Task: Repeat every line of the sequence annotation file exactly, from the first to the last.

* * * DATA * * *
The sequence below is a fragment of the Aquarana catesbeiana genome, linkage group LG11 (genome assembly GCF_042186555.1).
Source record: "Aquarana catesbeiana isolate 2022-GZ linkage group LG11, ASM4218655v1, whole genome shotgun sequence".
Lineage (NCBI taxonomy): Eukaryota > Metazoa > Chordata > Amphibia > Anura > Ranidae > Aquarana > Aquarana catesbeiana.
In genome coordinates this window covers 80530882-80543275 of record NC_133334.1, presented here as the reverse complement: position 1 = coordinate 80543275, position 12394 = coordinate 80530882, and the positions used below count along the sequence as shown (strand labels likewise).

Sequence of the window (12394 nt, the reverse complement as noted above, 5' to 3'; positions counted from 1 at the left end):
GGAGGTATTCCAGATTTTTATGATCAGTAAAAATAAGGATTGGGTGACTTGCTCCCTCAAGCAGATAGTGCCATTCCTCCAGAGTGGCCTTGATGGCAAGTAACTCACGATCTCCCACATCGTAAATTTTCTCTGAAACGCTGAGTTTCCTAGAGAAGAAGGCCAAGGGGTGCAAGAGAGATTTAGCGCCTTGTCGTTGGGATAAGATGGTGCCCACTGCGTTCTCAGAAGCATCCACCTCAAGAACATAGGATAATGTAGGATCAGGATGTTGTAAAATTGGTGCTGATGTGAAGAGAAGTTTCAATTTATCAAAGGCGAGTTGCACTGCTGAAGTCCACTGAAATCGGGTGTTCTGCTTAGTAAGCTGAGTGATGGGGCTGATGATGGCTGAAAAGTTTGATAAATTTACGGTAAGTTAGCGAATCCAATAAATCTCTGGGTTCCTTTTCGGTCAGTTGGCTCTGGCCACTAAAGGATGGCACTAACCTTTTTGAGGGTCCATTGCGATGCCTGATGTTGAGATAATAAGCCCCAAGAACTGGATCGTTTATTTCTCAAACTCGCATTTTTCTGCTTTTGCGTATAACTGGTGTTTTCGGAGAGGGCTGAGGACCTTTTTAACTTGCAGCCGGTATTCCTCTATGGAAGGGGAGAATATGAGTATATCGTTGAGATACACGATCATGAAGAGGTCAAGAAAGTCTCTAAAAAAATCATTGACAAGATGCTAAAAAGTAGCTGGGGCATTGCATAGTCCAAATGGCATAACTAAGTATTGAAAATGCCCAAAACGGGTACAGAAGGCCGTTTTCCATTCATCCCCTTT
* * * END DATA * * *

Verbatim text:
The sequence below is a fragment of the Aquarana catesbeiana genome, linkage group LG11 (genome assembly GCF_042186555.1).
Source record: "Aquarana catesbeiana isolate 2022-GZ linkage group LG11, ASM4218655v1, whole genome shotgun sequence".
Lineage (NCBI taxonomy): Eukaryota > Metazoa > Chordata > Amphibia > Anura > Ranidae > Aquarana > Aquarana catesbeiana.
In genome coordinates this window covers 80530882-80543275 of record NC_133334.1, presented here as the reverse complement: position 1 = coordinate 80543275, position 12394 = coordinate 80530882, and the positions used below count along the sequence as shown (strand labels likewise).

Sequence of the window (12394 nt, the reverse complement as noted above, 5' to 3'; positions counted from 1 at the left end):
GGAGGTATTCCAGATTTTTATGATCAGTAAAAATAAGGATTGGGTGACTTGCTCCCTCAAGCAGATAGTGCCATTCCTCCAGAGTGGCCTTGATGGCAAGTAACTCACGATCTCCCACATCGTAAATTTTCTCTGAAACGCTGAGTTTCCTAGAGAAGAAGGCCAAGGGGTGCAAGAGAGATTTAGCGCCTTGTCGTTGGGATAAGATGGTGCCCACTGCGTTCTCAGAAGCATCCACCTCAAGAACATAGGATAATGTAGGATCAGGATGTTGTAAAATTGGTGCTGATGTGAAGAGAAGTTTCAATTTATCAAAGGCGAGTTGCACTGCTGAAGTCCACTGAAATCGGGTGTTCTGCTTAGTAAGCTGAGTGATGGGGCTGATGATGGCTGAAAAGTTTGATAAATTTACGGTAAGTTAGCGAATCCAATAAATCTCTGGGTTCCTTTTCGGTCAGTTGGCTCTGGCCACTAAAGGATGGCACTAACCTTTTTGAGGGTCCATTGCGATGCCTGATGTTGAGATAATAAGCCCCAAGAACTGGATCGTTTATTTCTCAAACTCGCATTTTTCTGCTTTTGCGTATAACTGGTGTTTTCGGAGAGGGCTGAGGACCTTTTTAACTTGCAGCCGGTATTCCTCTATGGAAGGGGAGAATATGAGTATATCGTTGAGATACACGATCATGAAGAGGTCAAGAAAGTCTCTAAAAAAATCATTGACAAGATGCTAAAAAGTAGCTGGGGCATTGCATAGTCCAAATGGCATAACTAAGTATTGAAAATGCCCAAAACGGGTACAGAAGGCCGTTTTCCATTCATCCCCTTT